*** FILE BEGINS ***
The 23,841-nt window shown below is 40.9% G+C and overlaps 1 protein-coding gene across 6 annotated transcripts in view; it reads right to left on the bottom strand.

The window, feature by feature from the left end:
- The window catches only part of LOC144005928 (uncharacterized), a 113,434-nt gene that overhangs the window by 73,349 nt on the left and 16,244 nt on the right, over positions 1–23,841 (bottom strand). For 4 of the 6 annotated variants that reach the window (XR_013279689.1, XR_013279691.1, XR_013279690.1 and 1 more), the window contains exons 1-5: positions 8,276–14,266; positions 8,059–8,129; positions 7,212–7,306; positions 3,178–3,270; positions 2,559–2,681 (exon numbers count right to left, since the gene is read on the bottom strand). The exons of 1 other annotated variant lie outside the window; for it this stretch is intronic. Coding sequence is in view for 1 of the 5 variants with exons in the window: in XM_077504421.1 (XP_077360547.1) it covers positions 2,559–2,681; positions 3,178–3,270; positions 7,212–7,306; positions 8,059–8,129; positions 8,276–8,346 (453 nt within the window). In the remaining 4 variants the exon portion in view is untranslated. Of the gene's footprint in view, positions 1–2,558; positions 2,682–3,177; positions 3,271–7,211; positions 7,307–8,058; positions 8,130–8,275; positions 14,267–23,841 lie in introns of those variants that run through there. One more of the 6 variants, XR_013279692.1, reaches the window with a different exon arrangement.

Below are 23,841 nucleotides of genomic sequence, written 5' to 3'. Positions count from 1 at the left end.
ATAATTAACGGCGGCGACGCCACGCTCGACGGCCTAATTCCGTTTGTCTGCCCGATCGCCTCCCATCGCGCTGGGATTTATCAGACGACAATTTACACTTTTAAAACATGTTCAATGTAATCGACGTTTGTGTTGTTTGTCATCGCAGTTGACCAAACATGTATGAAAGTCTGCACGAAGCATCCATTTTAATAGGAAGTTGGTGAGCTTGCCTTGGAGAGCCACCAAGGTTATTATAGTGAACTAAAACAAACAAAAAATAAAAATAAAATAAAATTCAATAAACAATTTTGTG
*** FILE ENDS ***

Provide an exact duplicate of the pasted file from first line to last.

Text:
The 23,841-nt window shown below is 40.9% G+C and overlaps 1 protein-coding gene across 6 annotated transcripts in view; it reads right to left on the bottom strand.

The window, feature by feature from the left end:
- The window catches only part of LOC144005928 (uncharacterized), a 113,434-nt gene that overhangs the window by 73,349 nt on the left and 16,244 nt on the right, over positions 1–23,841 (bottom strand). For 4 of the 6 annotated variants that reach the window (XR_013279689.1, XR_013279691.1, XR_013279690.1 and 1 more), the window contains exons 1-5: positions 8,276–14,266; positions 8,059–8,129; positions 7,212–7,306; positions 3,178–3,270; positions 2,559–2,681 (exon numbers count right to left, since the gene is read on the bottom strand). The exons of 1 other annotated variant lie outside the window; for it this stretch is intronic. Coding sequence is in view for 1 of the 5 variants with exons in the window: in XM_077504421.1 (XP_077360547.1) it covers positions 2,559–2,681; positions 3,178–3,270; positions 7,212–7,306; positions 8,059–8,129; positions 8,276–8,346 (453 nt within the window). In the remaining 4 variants the exon portion in view is untranslated. Of the gene's footprint in view, positions 1–2,558; positions 2,682–3,177; positions 3,271–7,211; positions 7,307–8,058; positions 8,130–8,275; positions 14,267–23,841 lie in introns of those variants that run through there. One more of the 6 variants, XR_013279692.1, reaches the window with a different exon arrangement.

Below are 23,841 nucleotides of genomic sequence, written 5' to 3'. Positions count from 1 at the left end.
ATAATTAACGGCGGCGACGCCACGCTCGACGGCCTAATTCCGTTTGTCTGCCCGATCGCCTCCCATCGCGCTGGGATTTATCAGACGACAATTTACACTTTTAAAACATGTTCAATGTAATCGACGTTTGTGTTGTTTGTCATCGCAGTTGACCAAACATGTATGAAAGTCTGCACGAAGCATCCATTTTAATAGGAAGTTGGTGAGCTTGCCTTGGAGAGCCACCAAGGTTATTATAGTGAACTAAAACAAACAAAAAATAAAAATAAAATAAAATTCAATAAACAATTTTGTG